Another embodiment of the filter basket 50 is illustrated in FIG. 8. In this embodiment, the filter members 58 first extend radially outward from the second hub 14 so as to preferably bend through a radius R2 in curved portion 58C to a linear portion 58L that is preferably approximately parallel to the longitudinal axis. Linear portion 58L couples to a retainer member 57 and bends radially outward to end in a pad portion 58P. The pad portion 58P, by extending radially outward from the filter basket 50, may contact the blood vessel wall to position the basket near the centerline of the vessel. A smooth portion for contacting the blood vessel wall can be provided on the pad portion 58P by bending the member through a tight radius R3 so that the tip 58T points inward toward the longitudinal axis. Not all filter members 58 need to include a pad portion 58P, since the centering function may be accomplished by as few as three, preferably equiangularly spaced pad portions 58P. Radial expansion of the filter members 58 due to pressure from captured emboli will not result in increased pressure on the blood vessel wall because the retainer member 57 prevents the pad portions 58P from moving outwardly. This embodiment of the filter basket 50 resembles a birdcage in its deployed configuration.

In order to fit the birdcage filter basket 50 embodiment into a catheter, the curved portion 58C and pad portions 58P of the filter members 58 are straightened and the retainer member 57 folds into a reduced circumference, such as by folding accordion style as illustrated in FIG. 9.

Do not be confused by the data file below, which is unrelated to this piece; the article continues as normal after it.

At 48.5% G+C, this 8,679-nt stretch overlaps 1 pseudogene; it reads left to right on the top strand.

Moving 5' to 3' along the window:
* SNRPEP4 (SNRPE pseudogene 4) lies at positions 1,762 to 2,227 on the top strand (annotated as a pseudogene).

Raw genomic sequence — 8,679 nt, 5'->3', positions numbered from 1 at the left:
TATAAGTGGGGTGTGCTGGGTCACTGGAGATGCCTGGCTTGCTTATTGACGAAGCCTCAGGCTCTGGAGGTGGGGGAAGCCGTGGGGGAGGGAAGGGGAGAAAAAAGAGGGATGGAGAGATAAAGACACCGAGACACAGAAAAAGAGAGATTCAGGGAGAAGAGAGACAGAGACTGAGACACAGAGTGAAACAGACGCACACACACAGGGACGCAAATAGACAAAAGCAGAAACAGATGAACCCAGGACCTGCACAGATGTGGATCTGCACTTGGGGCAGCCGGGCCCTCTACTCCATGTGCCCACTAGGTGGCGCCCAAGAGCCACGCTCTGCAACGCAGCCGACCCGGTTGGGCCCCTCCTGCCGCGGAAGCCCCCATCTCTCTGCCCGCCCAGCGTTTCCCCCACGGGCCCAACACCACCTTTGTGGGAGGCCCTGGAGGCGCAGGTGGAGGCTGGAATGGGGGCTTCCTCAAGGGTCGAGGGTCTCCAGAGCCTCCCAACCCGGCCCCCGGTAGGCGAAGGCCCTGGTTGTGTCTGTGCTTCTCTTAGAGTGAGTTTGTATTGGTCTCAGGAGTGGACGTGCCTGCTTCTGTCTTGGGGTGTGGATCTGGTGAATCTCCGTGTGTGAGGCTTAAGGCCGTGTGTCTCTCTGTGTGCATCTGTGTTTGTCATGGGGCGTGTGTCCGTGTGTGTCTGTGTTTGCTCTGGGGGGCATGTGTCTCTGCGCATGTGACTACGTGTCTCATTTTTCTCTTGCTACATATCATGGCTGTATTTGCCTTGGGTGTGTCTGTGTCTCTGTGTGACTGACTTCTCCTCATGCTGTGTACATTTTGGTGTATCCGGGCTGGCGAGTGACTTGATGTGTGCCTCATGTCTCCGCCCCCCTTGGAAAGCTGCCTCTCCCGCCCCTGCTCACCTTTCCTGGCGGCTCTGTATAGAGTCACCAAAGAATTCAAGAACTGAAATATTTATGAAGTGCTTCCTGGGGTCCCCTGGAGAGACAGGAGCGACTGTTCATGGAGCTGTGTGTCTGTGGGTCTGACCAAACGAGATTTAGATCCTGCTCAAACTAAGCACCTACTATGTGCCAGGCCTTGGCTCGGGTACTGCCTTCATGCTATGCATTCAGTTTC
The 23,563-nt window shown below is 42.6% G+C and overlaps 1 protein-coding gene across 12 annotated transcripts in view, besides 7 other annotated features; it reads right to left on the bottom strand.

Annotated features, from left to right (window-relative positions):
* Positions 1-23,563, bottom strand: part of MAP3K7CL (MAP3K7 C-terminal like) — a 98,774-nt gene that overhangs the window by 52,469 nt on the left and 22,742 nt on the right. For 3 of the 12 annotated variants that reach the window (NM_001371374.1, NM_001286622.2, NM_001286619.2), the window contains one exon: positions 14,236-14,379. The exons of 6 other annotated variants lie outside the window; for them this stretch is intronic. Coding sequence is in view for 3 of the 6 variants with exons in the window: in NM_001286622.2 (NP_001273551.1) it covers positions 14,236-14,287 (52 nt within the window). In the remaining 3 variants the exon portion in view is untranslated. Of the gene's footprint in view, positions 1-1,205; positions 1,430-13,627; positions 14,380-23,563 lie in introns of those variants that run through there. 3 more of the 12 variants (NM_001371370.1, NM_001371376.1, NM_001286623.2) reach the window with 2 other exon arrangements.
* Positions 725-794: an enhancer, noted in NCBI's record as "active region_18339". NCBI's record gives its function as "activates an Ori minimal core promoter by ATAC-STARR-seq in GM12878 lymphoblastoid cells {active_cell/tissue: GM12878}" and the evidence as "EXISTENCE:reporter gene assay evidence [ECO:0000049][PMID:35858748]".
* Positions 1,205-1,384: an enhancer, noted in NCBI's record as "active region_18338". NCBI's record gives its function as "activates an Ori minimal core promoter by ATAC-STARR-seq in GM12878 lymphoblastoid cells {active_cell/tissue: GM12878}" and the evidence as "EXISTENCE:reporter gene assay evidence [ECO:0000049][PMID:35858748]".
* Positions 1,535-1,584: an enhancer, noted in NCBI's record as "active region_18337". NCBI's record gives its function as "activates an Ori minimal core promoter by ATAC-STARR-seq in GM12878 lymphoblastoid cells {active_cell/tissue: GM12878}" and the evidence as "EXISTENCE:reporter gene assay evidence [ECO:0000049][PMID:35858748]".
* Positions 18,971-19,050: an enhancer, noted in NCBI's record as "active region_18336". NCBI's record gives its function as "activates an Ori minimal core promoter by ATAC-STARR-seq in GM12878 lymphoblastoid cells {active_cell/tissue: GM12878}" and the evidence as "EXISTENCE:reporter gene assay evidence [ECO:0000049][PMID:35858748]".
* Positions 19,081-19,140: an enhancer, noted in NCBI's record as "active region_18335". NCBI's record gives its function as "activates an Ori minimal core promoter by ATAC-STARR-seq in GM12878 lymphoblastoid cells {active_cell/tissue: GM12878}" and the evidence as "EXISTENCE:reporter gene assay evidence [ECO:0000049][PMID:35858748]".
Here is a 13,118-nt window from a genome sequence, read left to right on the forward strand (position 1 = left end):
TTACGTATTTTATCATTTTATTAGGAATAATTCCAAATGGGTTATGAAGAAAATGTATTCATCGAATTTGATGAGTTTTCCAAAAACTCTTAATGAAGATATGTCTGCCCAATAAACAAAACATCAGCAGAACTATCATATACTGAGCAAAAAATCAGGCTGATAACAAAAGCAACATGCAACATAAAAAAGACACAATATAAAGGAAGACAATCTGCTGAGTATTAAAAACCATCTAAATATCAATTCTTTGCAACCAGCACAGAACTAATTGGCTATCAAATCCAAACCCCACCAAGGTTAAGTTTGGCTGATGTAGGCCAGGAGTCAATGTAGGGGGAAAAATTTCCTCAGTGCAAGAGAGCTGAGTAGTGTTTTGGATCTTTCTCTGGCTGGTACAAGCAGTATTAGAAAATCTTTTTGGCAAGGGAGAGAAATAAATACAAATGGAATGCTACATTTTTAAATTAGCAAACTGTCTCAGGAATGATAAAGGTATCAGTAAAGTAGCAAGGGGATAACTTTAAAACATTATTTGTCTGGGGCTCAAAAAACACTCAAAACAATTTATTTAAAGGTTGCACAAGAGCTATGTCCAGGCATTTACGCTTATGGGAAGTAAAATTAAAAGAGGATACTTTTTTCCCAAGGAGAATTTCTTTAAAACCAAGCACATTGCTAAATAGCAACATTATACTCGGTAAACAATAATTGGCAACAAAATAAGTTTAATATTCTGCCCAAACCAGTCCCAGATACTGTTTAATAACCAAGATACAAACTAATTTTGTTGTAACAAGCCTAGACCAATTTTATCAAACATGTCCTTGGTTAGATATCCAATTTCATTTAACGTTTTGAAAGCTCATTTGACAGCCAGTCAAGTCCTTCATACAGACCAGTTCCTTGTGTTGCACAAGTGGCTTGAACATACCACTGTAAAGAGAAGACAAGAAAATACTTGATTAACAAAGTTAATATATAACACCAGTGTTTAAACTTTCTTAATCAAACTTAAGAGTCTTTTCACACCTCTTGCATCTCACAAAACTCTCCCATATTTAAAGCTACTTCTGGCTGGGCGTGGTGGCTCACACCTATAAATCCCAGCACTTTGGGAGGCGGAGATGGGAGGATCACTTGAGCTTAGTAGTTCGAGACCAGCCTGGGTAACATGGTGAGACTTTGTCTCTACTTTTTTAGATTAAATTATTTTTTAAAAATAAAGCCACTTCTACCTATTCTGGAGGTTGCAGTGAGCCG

In an embodiment of the birdcage filter basket, multiple retainer members 57 may be employed, such as the three retainers 57A-57C illustrated in FIG. 10. In order to fit this embodiment into a catheter, each of the retainer members 57A-57C fold into a reduced circumference, such as by folding accordion style as illustrated in FIG. 11.

An alternative embodiment of the birdcage filter basket 50 may be formed by employing a retainer member 55, such as illustrated in FIG. 5, which includes positioning pads 56 that are preferably pointed and extend radially beyond the diameter of the filter basket. With the positioning pads 56 able to center the filter basket 50 in the blood vessel, the pad portions 58P of the filter members 58, such as are shown in FIGS. 8 and 10, may be eliminated in this embodiment.

Yet another embodiment of a filter basket 50 is illustrated in FIG. 12A. In this embodiment, the filter members 59 are formed in a helical shape. The proximal ends of the filter members 59 are coupled to the second hub 14 and the distal ends are formed into a pad portion 59P. For clarity, FIG. 12A shows only a single helical member 59, but more helical members 59 may be used. For example, FIG. 12B shows a three-member filter basket 50 from view D-D. But even more members 59 may be employed. When multiple helical members 59 are employed, they are oriented on the second hub 14 equiangularly about the longitudinal axis in order to present a tight mesh of filter members 59. For example, FIG. 12B shows three members 59 spaced 120 degrees apart about the longitudinal axis.

The pad portion 59P on the distal end of each filter member 59 is formed by first bending the member radially outward away from the longitudinal axis (as shown in FIG. 12B) and then back toward the longitudinal axis (as shown in FIG. 12A). By extending beyond the diameter of the filter basket 50, the pad portion 59P may contact the blood vessel wall in order to position the basket near the vessel's centerline.